I think this is my favorite season. It’s actually an inter-season, when the last of the snow has nearly melted and the reeds of last summer still stand tall and blond and dry.
And yet… the canes of bushes like these raspberries are reddening.
Tiny fringes of green poke through rotted leaves.
You can almost hear the sap rising in the trees. The end of winter. The beginning of spring.
I’m impatient to have the warm weather here. At five in the morning the birds are beginning to tune up. I am ready for the warm-weather mud.
I still think of a book I obsessed over when I was a child, called Mud Pies and Other Recipes. The author, Marjorie Winslow, spelled out instructions that called for raindrops (to make “fried water”) and crushed dry leaves, flower petals and pine needles (for appetizers, to serve prettily in baking cups cut from shirt cardboard). I dreamed over that book.
There was, naturally, plenty of mud. For “wood chip dip” you must “mix dirt with water until it is as thick as paste. Place this bowl on a platter surrounded by wood shavings. Scoop the dip with the chip.” For a kid who liked to build homes out of acorn shells between the roots of trees, this was heady stuff.
The landscape around the Cabin, especially in this inter-season, makes me wonder what magic Winslow would concoct here.
How about a bark sandwich?
But let’s try to leave babyish games behind.
One of the best-known young Scandinavian chefs, Magnus Nilsson, brings nature into his decidedly grownup cuisine, with meals people travel into the remote Swedish hinterlands to experience. Marigold petals are as much staples of his kitchen as they are in the world of Mud Pies, along with ingredients like birch syrup and moose-meat powder.
He has recently come out with a cookbook, Faviken, that evokes fairy tales through its approach to food preparation. The book delineates the secrets of Faviken Magasinet, the fabled restaurant Nilsson runs, giving recipes with surprisingly narrative titles, like “Marrow and heart with grated turnip and turnip leaves that have never seen the light of day, grilled bread and lovage salt.” He explains, about this dish, that “the main ingredients are a perfectly fresh femur and an equally fresh cow’s heart.” Not something I’m going to try at home, but possessed of a mythic poetry. Or how about this one? “A tiny slice of top blade from a retired dairy cow, dry aged for nine months, crispy reindeer lichen, fermented green gooseberries, fennel salt.”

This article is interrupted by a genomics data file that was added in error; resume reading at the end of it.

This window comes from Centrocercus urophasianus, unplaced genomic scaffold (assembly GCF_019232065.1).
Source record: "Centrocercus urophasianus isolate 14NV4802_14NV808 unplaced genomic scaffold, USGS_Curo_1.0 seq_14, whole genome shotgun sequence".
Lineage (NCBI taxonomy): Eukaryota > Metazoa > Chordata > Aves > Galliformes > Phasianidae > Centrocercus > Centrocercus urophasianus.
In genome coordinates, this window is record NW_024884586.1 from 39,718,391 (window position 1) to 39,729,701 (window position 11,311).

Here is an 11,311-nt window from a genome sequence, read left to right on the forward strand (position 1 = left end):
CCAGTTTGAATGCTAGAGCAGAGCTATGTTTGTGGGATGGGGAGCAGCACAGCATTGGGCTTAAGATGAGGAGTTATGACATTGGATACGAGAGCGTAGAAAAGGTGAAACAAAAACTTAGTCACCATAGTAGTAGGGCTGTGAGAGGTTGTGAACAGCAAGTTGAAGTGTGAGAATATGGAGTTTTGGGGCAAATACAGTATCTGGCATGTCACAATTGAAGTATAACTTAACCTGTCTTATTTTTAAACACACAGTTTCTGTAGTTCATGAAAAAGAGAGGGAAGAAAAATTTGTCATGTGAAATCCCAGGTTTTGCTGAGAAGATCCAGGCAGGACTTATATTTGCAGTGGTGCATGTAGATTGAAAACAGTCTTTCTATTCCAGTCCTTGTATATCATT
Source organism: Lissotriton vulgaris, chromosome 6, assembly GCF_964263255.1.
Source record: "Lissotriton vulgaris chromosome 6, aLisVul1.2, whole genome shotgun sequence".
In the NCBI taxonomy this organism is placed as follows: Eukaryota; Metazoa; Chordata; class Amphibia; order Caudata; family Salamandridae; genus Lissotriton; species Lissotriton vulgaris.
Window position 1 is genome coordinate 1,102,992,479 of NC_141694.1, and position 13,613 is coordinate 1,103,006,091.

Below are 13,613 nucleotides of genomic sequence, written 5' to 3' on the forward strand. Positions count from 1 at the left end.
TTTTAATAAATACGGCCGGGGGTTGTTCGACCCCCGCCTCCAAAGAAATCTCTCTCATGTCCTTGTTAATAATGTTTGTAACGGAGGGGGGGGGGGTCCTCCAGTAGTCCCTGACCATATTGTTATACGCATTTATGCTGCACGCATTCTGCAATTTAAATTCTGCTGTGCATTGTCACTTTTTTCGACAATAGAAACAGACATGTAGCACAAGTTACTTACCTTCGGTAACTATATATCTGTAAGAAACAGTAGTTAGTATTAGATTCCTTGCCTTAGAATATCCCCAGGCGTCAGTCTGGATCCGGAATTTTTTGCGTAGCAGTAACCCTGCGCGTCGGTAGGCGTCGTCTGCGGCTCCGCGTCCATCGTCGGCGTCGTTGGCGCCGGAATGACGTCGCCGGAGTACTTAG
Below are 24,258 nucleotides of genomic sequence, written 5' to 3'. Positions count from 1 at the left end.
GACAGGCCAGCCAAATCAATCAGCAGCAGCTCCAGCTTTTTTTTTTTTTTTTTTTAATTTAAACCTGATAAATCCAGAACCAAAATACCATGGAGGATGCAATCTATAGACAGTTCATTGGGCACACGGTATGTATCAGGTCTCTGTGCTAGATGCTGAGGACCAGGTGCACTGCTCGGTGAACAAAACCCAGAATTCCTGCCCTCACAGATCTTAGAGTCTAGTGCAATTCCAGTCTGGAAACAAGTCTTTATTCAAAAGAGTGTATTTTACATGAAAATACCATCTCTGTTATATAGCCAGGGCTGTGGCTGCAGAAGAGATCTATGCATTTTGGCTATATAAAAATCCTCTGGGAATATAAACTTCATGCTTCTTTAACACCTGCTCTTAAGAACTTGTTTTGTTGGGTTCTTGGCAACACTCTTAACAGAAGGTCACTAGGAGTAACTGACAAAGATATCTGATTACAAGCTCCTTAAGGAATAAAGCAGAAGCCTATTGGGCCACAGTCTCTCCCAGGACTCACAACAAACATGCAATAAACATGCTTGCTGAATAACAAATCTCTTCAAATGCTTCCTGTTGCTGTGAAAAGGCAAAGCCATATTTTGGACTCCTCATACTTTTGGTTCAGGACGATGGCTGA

Magnus Nilsson loves lichen. He loves all the ingredients from Mud Pies, it would seem. A typical recipe: “Pine mushroom, lamb’s kidney, pickled marigold.” Wild plants distinguish his cooking. “Vegetables cooked with autumn leaves.” And perhaps the most spectacular yet absolutely simple preparation: “Vinegar matured in the burnt-out trunk of a spruce tree.”
I bet I could put together some pretty good acorn furniture for the base.